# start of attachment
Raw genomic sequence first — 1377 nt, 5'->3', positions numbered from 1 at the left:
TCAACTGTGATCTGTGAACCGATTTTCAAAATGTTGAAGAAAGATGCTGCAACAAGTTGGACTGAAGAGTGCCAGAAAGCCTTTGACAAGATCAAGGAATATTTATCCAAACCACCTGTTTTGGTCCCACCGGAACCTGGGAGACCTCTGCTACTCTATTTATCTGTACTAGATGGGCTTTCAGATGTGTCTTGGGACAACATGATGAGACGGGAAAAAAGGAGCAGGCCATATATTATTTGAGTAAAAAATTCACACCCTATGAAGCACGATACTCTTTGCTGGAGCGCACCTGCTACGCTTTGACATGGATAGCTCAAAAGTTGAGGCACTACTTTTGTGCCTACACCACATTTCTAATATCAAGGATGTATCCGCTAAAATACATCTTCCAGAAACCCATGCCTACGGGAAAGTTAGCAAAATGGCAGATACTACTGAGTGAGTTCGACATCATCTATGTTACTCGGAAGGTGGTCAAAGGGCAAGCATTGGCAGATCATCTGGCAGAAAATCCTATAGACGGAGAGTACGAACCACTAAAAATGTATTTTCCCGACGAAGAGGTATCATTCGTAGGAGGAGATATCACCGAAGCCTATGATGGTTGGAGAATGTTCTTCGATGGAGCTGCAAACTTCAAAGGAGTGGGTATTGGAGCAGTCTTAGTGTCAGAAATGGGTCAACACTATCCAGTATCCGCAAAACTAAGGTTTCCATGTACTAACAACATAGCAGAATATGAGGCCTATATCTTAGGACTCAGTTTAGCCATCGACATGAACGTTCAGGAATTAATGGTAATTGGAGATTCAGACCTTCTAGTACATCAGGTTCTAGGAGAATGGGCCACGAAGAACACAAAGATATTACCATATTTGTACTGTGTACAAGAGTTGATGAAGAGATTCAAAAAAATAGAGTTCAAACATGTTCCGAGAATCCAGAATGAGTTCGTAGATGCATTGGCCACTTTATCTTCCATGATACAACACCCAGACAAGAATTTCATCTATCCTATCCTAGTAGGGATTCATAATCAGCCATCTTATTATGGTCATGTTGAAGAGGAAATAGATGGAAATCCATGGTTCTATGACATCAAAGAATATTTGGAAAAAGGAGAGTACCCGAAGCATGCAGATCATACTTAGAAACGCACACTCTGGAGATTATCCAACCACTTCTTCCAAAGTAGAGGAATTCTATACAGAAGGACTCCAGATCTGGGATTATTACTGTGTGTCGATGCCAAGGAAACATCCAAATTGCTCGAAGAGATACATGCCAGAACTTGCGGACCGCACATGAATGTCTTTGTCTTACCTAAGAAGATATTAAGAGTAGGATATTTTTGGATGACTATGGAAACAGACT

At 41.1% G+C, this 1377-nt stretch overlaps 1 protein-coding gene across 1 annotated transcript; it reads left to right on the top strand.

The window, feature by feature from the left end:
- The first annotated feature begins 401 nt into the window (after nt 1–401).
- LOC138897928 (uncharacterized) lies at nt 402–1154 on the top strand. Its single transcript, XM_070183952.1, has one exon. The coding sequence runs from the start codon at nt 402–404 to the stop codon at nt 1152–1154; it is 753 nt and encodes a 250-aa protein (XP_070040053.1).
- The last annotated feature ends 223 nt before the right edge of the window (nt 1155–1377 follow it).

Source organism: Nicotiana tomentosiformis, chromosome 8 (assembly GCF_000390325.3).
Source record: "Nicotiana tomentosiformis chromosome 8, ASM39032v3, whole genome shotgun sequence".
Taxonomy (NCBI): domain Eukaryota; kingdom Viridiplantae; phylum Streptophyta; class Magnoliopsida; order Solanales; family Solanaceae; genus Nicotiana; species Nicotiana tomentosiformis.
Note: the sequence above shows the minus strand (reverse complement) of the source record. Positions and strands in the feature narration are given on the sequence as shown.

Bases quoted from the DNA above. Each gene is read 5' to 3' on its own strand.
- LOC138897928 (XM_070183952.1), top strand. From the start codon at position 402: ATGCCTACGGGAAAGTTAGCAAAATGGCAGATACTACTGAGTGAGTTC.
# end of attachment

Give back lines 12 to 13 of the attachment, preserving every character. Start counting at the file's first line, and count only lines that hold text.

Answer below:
Bases quoted from the DNA above. Each gene is read 5' to 3' on its own strand.
- LOC138897928 (XM_070183952.1), top strand. From the start codon at position 402: ATGCCTACGGGAAAGTTAGCAAAATGGCAGATACTACTGAGTGAGTTC.